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Libretto by François-Benoît Hoffman (F)

Scoring

2S,M,T,BBar; small roles:2S,1spoken role; silent roles; mixed chorus;
2(I=picc).2.2.2-4.0.1(+1 opt trb).0-timp-strings; wind instruments from orchestra and thunder machine off-stage

Abbreviations (PDF)

World Premiere
13/03/1797
Théâtre Feydeau, Paris
Company: Julie-Angélique Scio (Médée) / Pierre Gaveaux (Jason)

World premiere of version
06/03/2008
Theater an der Wien, Wien
Torsten Fischer, director
Conductor: Fabio Luisi
Company: Iano Tamar / Zoran Todorovich / Arnold Schoenberg Chor / Wiener Symphoniker

Roles

MEDEA Soprano
JASON Tenor
CREON, king of Corinth Bass-Baritone
DIRCE, Creon's daughter Soprano (Coloratura Soprano)
NERIS, Scythian slave Mezzo-soprano
Confidants of Dircé 2 Sopranos
Head of the guards spoken role
The two sons of Jason and Medea silent roles
Maidens of Dircé, Argonauts, Guards of Creon, People of Corinth, Priests
Time and Place

Corinth, in Creon's palace

Synopsis

Once upon a time, the Thessalian prince Jason and his soldiers conquered Colchis. Médée, the king’s daughter, who possesses magical powers, fell in love with Jason, notwithstanding his treason against her country and family. She bore him two sons and helped him to seize the Golden Fleece. In Corinth, where Jason has sought refuge, he presents his war loot. The Fleece – a symbol of power – is to become Corinthian property. In exchange for the Fleece, King Créon offers Jason his daughter Dircé’s hand in marriage. Full of misgivings, Dircé fears that Jason might abandon her in the future, as he abandoned Médée. Her fears seem justified when Médée suddenly bursts in on the wedding preparations, but she fails in her attempt to reclaim her former rights and win back Jason. Créon banishes her from the city for the crimes that she committed in the past. Feigning humility, she is granted a day’s grace and is allowed to see her children once more. While the wedding ceremony of Jason and Dircé proceeds, Médée plans her terrible revenge. Shortly afterwards, Dircé dies as a result of the poison-soaked festive dress that her rival sends her. Haunted by conflicting emotions, Médée first asks the slave Néris to bring her two sons to safety, but eventually decides to commit a terrible deed – killing her own children. Jason’s marriage is in tatters and Médée withdraws from the scene.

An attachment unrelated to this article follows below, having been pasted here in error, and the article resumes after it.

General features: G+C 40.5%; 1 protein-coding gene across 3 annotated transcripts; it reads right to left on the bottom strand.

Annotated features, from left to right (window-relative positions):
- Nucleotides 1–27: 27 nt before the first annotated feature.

Repertoire Note

The commanding role of Medea provokes both sympathy and dismay; Cherubini’s music draws us into her inner struggle, the dramatic shift from love to devastating hatred. Rather than focussing on the plot itself, however, the opera explores the psychological processes experienced by the characters. With its stylistic diversity, its dark grandeur and sublimity as well as its grand, self-contained musical scenes, Médée points far beyond the operas of Cherubini’s contemporaries. Hence the acclaim for the work expressed by Haydn, Beethoven, Mendelssohn, Schumann, Wagner and Brahms does not come as a surprise; indeed, Brahms went so far as to praise Médée as the “highest dramatic art”.

Press Quotes

“Cullmann’s rightly award-winning version removes all these alterations. Now, a sharp, budding piece of music theatre emerges to excite the audience, for which the generic concept opéra-comique is intended – as much for Médée as for Carmen. However, above all, in the Callas recordings of Medea the classical performance style seems bloodless and empty. In Brussels, with Christoph Rousset and his orchestra Les Talents Lyriques, experts in historical performance present the Cullman version for the first time, and already by the F minor overture, this results in a storm of passion breaking the bounds and rules of convention.” Süddeutsche Zeitung

Moods

Tragic

Subjects

Mythology

Recommended Recording

Michael, Streit, Stotijn, Le Texier, Van Kerckhove / Les Talens Lyriques & Chœurs de la Monnaie / Christophe Rousset (Brussels 2011, directed by Krzysztof Warlikowski)
Bel Air Classiques DVD & Blue-Ray

Médée


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